5. 'Custom Theme Name' (string): provide the theme name that you want others to see when they look at your own site.
    6. 'Dark Theme' (true/false): Gregory's blog has built in logic to pull in different resources depending upon the overall color of the theme. If the theme has a dark background for example, Gregory's blog will pull in a different version of the code highlighter. There are quite a few different adjustments that are made, but it is up to you to determine whether Gregory's Blog should adjust it's logic for to adapt to a light or a darker screen background. You can see this in action by comparing the following two default themes: Blue Wave (a light theme with dark text) and Blue Wave Dark, a dark theme with white text.
    7. 'Blog Content Width' (numeric): The current blog content is set at 66% of the screen and should be left at this setting unless you set it much higher. When you're looking at the blog, you can see that the blog content portion in the center of the screen. The blog content section may contain the header (we will go over this later), the blog content that contains the blog posts, the side bar to the right which contains the links to the various parts of the site (such as the subscribe interface), and the footer. The blog owner can adjust this as they see fit, they can set it to 100% if they don't want any background image at all. However, unless you want to set this quite a bit higher, it is strongly recommended to leave this particular setting at 66%. If this setting is set at 66%, the background width is programmatically optimized and will change depending upon the screen width of the device. Note: this setting has no effect on mobile devices.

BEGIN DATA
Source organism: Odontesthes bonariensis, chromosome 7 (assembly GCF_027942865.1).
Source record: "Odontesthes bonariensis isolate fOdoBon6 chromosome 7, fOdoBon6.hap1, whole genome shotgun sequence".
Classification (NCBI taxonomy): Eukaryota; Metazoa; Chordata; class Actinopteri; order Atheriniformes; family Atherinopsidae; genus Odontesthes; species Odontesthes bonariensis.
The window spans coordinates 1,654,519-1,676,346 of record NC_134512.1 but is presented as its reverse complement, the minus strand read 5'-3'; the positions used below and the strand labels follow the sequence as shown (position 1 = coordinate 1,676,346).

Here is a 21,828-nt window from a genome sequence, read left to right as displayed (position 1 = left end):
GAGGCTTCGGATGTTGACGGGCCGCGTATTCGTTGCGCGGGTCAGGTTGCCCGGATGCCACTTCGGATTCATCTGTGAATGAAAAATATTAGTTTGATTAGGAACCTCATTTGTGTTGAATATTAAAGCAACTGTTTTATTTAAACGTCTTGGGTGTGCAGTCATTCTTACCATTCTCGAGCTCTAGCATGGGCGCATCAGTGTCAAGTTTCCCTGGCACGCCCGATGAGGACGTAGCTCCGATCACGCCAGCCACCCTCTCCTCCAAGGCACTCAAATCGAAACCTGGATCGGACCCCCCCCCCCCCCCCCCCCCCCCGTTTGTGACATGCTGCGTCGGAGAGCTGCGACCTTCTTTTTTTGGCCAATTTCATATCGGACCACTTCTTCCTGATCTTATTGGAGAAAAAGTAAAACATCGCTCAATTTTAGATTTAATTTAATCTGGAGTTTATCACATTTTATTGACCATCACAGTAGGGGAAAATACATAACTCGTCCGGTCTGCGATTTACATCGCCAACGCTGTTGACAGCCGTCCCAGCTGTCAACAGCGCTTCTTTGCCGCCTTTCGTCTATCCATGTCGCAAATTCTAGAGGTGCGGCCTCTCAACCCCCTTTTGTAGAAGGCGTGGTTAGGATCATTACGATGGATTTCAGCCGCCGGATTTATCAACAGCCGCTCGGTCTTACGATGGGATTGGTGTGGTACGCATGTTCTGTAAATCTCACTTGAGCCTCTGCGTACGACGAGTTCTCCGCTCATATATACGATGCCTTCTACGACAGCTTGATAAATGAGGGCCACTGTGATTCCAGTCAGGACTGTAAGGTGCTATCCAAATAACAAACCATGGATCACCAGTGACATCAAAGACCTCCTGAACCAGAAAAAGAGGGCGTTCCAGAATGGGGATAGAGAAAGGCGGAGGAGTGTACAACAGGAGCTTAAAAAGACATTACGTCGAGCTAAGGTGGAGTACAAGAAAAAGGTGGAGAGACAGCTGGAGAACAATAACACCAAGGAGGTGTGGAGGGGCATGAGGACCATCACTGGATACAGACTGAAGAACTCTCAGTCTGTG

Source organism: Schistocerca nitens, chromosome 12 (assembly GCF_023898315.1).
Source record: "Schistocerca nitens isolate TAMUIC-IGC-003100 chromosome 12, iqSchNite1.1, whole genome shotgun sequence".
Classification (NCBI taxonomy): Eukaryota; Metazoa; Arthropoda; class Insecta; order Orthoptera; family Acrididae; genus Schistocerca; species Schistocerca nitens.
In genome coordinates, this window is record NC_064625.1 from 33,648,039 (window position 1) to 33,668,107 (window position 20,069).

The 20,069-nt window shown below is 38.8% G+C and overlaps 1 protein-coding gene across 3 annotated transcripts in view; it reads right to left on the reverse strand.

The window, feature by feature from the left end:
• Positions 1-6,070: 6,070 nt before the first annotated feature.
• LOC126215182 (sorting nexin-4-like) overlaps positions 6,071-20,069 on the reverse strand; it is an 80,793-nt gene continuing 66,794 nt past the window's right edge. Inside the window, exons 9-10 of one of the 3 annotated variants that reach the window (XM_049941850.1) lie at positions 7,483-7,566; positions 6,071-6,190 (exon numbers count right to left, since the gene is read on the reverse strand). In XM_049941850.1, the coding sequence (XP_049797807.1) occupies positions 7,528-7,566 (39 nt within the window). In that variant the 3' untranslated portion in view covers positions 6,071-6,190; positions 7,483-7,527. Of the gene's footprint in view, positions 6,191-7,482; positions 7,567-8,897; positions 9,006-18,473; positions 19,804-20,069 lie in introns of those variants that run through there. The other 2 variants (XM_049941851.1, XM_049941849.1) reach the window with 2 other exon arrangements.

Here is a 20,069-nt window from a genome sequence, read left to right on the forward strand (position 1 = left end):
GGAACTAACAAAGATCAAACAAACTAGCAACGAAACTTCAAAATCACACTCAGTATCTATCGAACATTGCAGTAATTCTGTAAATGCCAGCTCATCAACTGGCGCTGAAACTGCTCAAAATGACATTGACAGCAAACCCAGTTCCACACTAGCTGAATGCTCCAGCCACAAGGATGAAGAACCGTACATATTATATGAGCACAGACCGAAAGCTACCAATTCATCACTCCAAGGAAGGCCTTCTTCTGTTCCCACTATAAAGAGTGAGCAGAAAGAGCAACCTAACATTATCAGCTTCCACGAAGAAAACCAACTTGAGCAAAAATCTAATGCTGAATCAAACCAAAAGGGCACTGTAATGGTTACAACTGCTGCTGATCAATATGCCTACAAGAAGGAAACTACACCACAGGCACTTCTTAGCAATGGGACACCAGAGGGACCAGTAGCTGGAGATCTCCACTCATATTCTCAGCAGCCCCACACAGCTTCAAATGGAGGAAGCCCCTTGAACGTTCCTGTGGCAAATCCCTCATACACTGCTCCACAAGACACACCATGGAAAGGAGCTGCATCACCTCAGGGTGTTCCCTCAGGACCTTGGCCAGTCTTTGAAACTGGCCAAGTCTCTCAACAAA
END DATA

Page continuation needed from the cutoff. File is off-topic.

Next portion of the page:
8. 'Main Container Width' (numeric): the main container holds all of the blog posts. It is currently set at 65% of the Blog Content Width (see above). If you set this higher, or lower, the side bar (also known as the 'pod width') to the right will also be adjusted accordingly. This setting has no effect on mobile devices. Note: the 'Main Container Width' plus the 'Pod Container' width will always equal 100.
    9. 'Pod Container Width (numeric): the pod container is the section to the right of the main container. It contains the subscribe interface, tags, recent posts, etc. The current setting is set to 35%, but you can adjust it as you see fit. Notes: if you change this setting, the Main Container Width will be adjusted accordingly. This setting has no effect on mobile devices. The 'Main Container Width' plus the 'Pod Container' width will always equal 100.
    10. 'Opacity' (numeric): If you look carefully at the site, you can see a faint trace of the background image underneath. I prefer this look as it creates visual interest. The opacity settings are different depending upon the theme, but you can change this setting to your own liking. You can set it at 100% to eliminate the opacity, or set it lower than the current setting if you want the background to bleed through.